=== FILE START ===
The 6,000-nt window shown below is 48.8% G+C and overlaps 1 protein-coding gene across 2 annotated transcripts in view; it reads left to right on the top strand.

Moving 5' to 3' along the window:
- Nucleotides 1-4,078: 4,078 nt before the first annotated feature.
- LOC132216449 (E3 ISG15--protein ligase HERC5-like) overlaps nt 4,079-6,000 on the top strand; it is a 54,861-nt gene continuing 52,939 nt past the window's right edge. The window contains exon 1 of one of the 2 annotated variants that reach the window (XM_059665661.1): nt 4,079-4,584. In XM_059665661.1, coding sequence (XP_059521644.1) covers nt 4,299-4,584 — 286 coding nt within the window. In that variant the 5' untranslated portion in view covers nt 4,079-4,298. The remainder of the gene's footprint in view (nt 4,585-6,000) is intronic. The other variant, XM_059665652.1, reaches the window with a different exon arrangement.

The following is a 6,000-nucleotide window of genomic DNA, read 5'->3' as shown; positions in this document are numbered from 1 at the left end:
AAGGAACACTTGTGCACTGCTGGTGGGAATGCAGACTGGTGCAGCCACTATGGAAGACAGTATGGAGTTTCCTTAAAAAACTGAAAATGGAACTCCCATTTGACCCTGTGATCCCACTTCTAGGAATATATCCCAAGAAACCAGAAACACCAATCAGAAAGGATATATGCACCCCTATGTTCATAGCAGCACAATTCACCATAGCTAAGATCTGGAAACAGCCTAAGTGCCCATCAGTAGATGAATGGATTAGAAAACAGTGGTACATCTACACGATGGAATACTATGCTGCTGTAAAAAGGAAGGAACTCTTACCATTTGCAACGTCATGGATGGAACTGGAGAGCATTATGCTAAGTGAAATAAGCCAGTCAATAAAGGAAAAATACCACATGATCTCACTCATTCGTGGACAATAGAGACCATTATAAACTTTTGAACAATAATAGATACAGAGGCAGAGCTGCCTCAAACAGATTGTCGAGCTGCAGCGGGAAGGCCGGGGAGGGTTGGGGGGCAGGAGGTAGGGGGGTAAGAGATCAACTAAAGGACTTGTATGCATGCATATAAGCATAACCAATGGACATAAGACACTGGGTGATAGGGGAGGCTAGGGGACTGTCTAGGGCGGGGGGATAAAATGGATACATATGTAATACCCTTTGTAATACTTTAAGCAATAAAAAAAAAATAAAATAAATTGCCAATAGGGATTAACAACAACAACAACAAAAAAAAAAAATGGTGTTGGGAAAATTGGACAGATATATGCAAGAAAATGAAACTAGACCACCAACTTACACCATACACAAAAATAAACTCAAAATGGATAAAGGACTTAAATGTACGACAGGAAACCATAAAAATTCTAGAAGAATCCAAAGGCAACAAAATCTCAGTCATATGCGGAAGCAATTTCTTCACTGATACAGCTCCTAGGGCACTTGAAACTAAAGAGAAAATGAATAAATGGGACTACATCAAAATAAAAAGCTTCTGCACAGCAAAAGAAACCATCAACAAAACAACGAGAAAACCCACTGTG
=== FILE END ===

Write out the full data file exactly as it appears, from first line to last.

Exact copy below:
The 6,000-nt window shown below is 48.8% G+C and overlaps 1 protein-coding gene across 2 annotated transcripts in view; it reads left to right on the top strand.

Moving 5' to 3' along the window:
- Nucleotides 1-4,078: 4,078 nt before the first annotated feature.
- LOC132216449 (E3 ISG15--protein ligase HERC5-like) overlaps nt 4,079-6,000 on the top strand; it is a 54,861-nt gene continuing 52,939 nt past the window's right edge. The window contains exon 1 of one of the 2 annotated variants that reach the window (XM_059665661.1): nt 4,079-4,584. In XM_059665661.1, coding sequence (XP_059521644.1) covers nt 4,299-4,584 — 286 coding nt within the window. In that variant the 5' untranslated portion in view covers nt 4,079-4,298. The remainder of the gene's footprint in view (nt 4,585-6,000) is intronic. The other variant, XM_059665652.1, reaches the window with a different exon arrangement.

The following is a 6,000-nucleotide window of genomic DNA, read 5'->3' as shown; positions in this document are numbered from 1 at the left end:
AAGGAACACTTGTGCACTGCTGGTGGGAATGCAGACTGGTGCAGCCACTATGGAAGACAGTATGGAGTTTCCTTAAAAAACTGAAAATGGAACTCCCATTTGACCCTGTGATCCCACTTCTAGGAATATATCCCAAGAAACCAGAAACACCAATCAGAAAGGATATATGCACCCCTATGTTCATAGCAGCACAATTCACCATAGCTAAGATCTGGAAACAGCCTAAGTGCCCATCAGTAGATGAATGGATTAGAAAACAGTGGTACATCTACACGATGGAATACTATGCTGCTGTAAAAAGGAAGGAACTCTTACCATTTGCAACGTCATGGATGGAACTGGAGAGCATTATGCTAAGTGAAATAAGCCAGTCAATAAAGGAAAAATACCACATGATCTCACTCATTCGTGGACAATAGAGACCATTATAAACTTTTGAACAATAATAGATACAGAGGCAGAGCTGCCTCAAACAGATTGTCGAGCTGCAGCGGGAAGGCCGGGGAGGGTTGGGGGGCAGGAGGTAGGGGGGTAAGAGATCAACTAAAGGACTTGTATGCATGCATATAAGCATAACCAATGGACATAAGACACTGGGTGATAGGGGAGGCTAGGGGACTGTCTAGGGCGGGGGGATAAAATGGATACATATGTAATACCCTTTGTAATACTTTAAGCAATAAAAAAAAAATAAAATAAATTGCCAATAGGGATTAACAACAACAACAACAAAAAAAAAAAATGGTGTTGGGAAAATTGGACAGATATATGCAAGAAAATGAAACTAGACCACCAACTTACACCATACACAAAAATAAACTCAAAATGGATAAAGGACTTAAATGTACGACAGGAAACCATAAAAATTCTAGAAGAATCCAAAGGCAACAAAATCTCAGTCATATGCGGAAGCAATTTCTTCACTGATACAGCTCCTAGGGCACTTGAAACTAAAGAGAAAATGAATAAATGGGACTACATCAAAATAAAAAGCTTCTGCACAGCAAAAGAAACCATCAACAAAACAACGAGAAAACCCACTGTG